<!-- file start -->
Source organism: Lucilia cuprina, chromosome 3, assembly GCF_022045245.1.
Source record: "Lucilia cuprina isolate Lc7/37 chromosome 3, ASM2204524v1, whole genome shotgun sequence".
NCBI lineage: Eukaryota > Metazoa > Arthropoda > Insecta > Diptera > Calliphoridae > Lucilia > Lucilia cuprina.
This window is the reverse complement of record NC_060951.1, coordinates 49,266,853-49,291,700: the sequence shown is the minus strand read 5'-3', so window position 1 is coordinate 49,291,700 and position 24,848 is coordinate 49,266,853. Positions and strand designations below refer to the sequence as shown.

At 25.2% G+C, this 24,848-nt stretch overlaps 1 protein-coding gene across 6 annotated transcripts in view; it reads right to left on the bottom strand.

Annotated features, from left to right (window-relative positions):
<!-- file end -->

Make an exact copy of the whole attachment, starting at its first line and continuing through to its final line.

Source organism: Lucilia cuprina, chromosome 3, assembly GCF_022045245.1.
Source record: "Lucilia cuprina isolate Lc7/37 chromosome 3, ASM2204524v1, whole genome shotgun sequence".
NCBI lineage: Eukaryota > Metazoa > Arthropoda > Insecta > Diptera > Calliphoridae > Lucilia > Lucilia cuprina.
This window is the reverse complement of record NC_060951.1, coordinates 49,266,853-49,291,700: the sequence shown is the minus strand read 5'-3', so window position 1 is coordinate 49,291,700 and position 24,848 is coordinate 49,266,853. Positions and strand designations below refer to the sequence as shown.

At 25.2% G+C, this 24,848-nt stretch overlaps 1 protein-coding gene across 6 annotated transcripts in view; it reads right to left on the bottom strand.

Annotated features, from left to right (window-relative positions):